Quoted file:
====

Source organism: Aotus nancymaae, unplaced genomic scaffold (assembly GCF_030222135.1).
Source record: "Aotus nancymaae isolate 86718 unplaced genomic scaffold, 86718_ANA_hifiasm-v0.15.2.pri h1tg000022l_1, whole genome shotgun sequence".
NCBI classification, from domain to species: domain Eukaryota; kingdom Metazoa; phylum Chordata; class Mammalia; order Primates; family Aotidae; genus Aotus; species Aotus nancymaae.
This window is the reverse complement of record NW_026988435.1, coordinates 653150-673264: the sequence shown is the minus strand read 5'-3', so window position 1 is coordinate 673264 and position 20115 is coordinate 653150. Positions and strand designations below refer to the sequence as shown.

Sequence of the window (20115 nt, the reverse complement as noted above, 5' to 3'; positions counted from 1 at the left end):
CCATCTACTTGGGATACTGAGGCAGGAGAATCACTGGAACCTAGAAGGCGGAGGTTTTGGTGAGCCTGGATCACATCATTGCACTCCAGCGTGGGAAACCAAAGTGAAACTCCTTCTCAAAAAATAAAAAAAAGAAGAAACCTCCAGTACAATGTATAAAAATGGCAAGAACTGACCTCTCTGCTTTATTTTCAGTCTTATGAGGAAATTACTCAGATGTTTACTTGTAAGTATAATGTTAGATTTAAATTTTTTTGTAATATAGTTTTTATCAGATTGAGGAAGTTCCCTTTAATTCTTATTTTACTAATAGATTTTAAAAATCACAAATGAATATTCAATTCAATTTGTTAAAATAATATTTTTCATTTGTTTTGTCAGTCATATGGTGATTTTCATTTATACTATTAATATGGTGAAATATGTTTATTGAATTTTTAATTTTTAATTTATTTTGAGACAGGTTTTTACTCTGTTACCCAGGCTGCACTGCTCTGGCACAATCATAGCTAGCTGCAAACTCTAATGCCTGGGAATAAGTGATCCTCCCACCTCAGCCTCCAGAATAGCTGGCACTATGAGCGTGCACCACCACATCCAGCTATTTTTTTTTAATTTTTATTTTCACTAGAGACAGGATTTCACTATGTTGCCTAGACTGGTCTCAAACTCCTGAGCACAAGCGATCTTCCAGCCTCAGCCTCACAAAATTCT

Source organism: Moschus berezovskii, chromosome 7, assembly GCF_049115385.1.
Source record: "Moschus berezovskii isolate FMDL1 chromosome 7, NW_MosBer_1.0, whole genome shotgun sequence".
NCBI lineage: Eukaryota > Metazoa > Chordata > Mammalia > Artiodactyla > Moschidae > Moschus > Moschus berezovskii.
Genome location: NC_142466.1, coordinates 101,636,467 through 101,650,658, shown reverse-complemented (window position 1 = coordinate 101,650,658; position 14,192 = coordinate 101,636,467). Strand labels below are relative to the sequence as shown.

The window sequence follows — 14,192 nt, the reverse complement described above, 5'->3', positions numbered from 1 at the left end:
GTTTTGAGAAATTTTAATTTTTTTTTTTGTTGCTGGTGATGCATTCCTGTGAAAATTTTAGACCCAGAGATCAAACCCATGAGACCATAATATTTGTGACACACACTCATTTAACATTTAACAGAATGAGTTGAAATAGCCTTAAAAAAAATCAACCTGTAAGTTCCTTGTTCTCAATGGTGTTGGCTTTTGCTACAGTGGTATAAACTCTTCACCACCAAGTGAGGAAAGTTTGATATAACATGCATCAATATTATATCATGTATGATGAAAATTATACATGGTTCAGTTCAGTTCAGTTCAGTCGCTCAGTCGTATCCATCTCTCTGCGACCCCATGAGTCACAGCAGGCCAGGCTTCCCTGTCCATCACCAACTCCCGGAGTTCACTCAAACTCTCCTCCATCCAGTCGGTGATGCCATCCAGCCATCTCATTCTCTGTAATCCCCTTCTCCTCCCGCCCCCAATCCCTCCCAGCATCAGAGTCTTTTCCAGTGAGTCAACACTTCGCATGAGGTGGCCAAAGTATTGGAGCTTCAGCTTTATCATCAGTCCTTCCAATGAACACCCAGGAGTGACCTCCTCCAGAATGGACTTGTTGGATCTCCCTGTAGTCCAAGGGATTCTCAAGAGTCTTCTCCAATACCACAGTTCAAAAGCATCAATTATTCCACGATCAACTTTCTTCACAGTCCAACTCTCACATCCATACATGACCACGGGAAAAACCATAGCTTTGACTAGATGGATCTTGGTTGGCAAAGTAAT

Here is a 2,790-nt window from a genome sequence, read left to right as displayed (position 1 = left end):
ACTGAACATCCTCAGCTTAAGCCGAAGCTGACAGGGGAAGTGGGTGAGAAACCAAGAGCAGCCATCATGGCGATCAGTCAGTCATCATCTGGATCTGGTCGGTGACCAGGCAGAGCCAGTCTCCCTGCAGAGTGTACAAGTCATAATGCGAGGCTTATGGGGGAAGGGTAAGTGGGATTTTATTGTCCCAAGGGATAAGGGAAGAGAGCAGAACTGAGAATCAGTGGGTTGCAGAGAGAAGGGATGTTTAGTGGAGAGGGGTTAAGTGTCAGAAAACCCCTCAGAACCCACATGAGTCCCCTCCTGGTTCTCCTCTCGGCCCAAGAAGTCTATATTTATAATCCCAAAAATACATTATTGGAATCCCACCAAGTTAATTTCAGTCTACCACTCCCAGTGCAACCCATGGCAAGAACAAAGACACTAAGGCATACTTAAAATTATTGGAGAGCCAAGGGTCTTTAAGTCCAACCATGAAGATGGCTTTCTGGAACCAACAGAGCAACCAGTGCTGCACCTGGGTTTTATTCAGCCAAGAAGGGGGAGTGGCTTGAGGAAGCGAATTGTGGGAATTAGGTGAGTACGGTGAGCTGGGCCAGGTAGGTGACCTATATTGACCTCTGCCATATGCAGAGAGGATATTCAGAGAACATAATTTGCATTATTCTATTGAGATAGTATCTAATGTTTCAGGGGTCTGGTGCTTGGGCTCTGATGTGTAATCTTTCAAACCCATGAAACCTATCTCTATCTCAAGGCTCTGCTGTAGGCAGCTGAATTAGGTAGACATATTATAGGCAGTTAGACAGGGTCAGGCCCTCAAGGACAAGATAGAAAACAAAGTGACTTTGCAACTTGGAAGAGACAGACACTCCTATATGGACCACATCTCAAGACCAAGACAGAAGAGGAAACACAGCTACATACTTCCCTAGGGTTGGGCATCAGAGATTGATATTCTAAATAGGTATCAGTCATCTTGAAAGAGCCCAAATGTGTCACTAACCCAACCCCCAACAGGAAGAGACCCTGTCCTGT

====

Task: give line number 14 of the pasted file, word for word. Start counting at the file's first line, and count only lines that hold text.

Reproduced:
ACTGAACATCCTCAGCTTAAGCCGAAGCTGACAGGGGAAGTGGGTGAGAAACCAAGAGCAGCCATCATGGCGATCAGTCAGTCATCATCTGGATCTGGTCGGTGACCAGGCAGAGCCAGTCTCCCTGCAGAGTGTACAAGTCATAATGCGAGGCTTATGGGGGAAGGGTAAGTGGGATTTTATTGTCCCAAGGGATAAGGGAAGAGAGCAGAACTGAGAATCAGTGGGTTGCAGAGAGAAGGGATGTTTAGTGGAGAGGGGTTAAGTGTCAGAAAACCCCTCAGAACCCACATGAGTCCCCTCCTGGTTCTCCTCTCGGCCCAAGAAGTCTATATTTATAATCCCAAAAATACATTATTGGAATCCCACCAAGTTAATTTCAGTCTACCACTCCCAGTGCAACCCATGGCAAGAACAAAGACACTAAGGCATACTTAAAATTATTGGAGAGCCAAGGGTCTTTAAGTCCAACCATGAAGATGGCTTTCTGGAACCAACAGAGCAACCAGTGCTGCACCTGGGTTTTATTCAGCCAAGAAGGGGGAGTGGCTTGAGGAAGCGAATTGTGGGAATTAGGTGAGTACGGTGAGCTGGGCCAGGTAGGTGACCTATATTGACCTCTGCCATATGCAGAGAGGATATTCAGAGAACATAATTTGCATTATTCTATTGAGATAGTATCTAATGTTTCAGGGGTCTGGTGCTTGGGCTCTGATGTGTAATCTTTCAAACCCATGAAACCTATCTCTATCTCAAGGCTCTGCTGTAGGCAGCTGAATTAGGTAGACATATTATAGGCAGTTAGACAGGGTCAGGCCCTCAAGGACAAGATAGAAAACAAAGTGACTTTGCAACTTGGAAGAGACAGACACTCCTATATGGACCACATCTCAAGACCAAGACAGAAGAGGAAACACAGCTACATACTTCCCTAGGGTTGGGCATCAGAGATTGATATTCTAAATAGGTATCAGTCATCTTGAAAGAGCCCAAATGTGTCACTAACCCAACCCCCAACAGGAAGAGACCCTGTCCTGT